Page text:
In 2010, Colorado became the first in the nation to pass statewide shared renewables legislation, the Community Solar Gardens Act. Five years later, Colorado expanded the program further with HB 15-1284.
The Community Solar Gardens Act included direction on a number of design elements that make shared renewables work for utilities, developers and consumers alike. Colorado defines solar gardens as projects between 10 kilowatts (kW) and two megawatts (MW) in size located in or near the same community as the customers being served. These shared solar systems should serve at least 10 subscribing customers. The owner of the system can be either the utility or a third-party operator that contracts with the utility for the solar power production, creating diverse opportunities for market participation. Care was taken to make sure that all of these new megawatts of local solar power add to rather than detract from the state’s other successful clean energy policies like net metering.
Community solar garden subscribers receive full retail credit for their portion of the power produced, minus a reasonable charge to cover the utility’s costs of delivering the electricity from the garden to the customer. Similar to net metering, this bill credit can be carried forward if it exceeds the customer’s electricity use in any given billing period.
To comply with language in the statute, the rulemaking provided for five percent of new shared solar projects to be reserved for low-income customers. This has resulted in partnerships like the one between developer Clean Energy Collective and the Denver Housing Authority (DHA), in which a portion of the power produced by three shared solar facilities is dedicated to offsetting the electricity bills for approximately 35 families living in DHA facilities. The arrangement is expected to save participants hundreds of thousands of dollars over twenty years. Colorado has since built on this policy leadership to offer additional community solar programs and incentives for low-income customers.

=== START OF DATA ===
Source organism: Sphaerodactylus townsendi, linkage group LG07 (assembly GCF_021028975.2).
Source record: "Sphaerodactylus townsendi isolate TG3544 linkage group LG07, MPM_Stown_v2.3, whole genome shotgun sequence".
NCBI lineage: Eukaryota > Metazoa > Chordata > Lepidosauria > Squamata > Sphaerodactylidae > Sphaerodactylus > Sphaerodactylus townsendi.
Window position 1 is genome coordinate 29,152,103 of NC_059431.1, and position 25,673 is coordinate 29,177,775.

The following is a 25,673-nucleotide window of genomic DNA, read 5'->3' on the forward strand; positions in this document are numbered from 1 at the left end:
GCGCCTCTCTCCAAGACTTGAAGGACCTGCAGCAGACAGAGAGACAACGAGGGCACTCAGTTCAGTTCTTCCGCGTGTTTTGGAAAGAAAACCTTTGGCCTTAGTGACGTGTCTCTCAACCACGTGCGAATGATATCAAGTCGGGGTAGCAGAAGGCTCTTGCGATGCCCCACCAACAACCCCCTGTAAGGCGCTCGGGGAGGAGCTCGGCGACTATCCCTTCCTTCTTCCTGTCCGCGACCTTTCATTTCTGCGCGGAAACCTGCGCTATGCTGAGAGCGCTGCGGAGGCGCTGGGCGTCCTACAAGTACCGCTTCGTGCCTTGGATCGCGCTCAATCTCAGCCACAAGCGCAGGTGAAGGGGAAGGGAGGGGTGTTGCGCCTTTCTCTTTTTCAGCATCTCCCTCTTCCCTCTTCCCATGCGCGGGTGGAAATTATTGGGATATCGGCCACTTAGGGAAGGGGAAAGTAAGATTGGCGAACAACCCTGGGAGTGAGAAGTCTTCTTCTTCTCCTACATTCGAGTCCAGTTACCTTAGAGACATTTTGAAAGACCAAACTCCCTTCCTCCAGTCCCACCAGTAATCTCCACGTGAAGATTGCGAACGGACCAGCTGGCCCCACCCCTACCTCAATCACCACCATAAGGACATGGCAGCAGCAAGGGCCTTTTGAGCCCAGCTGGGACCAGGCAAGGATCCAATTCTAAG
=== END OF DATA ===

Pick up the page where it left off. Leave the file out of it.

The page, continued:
In 2015, the Colorado Energy Office (CEO) launched a low-income community solar demonstration project designed to demonstrate the viability of community solar models that serve low-income households. GRID Alternatives received a $1.2 million CEO grant in August 2015 to develop and implement a portfolio of projects in partnership with rural utilities. The demonstration will include at least five projects totalling over one megawatt of installed solar capacity to serve at least 300 low-income families. The CEO investment is leveraged with utility investment for each project, at a ratio of two dollars for each dollar of CEO grant funding invested. In-kind contributions may also be included in the leveraged ratio. While the details will vary project by project, each project will result in significant savings to low-income subscribers. The community solar installations will also provide an estimated 2,000 hours of hands-on solar job training to local workers.
In November 2016, Colorado took another step to advance low-income solar policy, through PUC approval of a settlement agreement for Xcel Energy that includes one of the most comprehensive low-income solar programs in the country. Over the three year agreement period from 2017-19, low-income Xcel customers will be guaranteed access to up to 20 MW of new solar capacity, including 4.5 MW of dedicated community solar annually; up to 5.25 MW of additional utility-offered low-income community solar; and up to 300 kW of rooftop solar systems. The rooftop solar program will be implemented by the Colorado Energy Office under the first pilot program to utilize DOE weatherization dollars for solar. These low-income solar investments will reach around 5,000 families and include auxiliary provisions like workforce training for residents.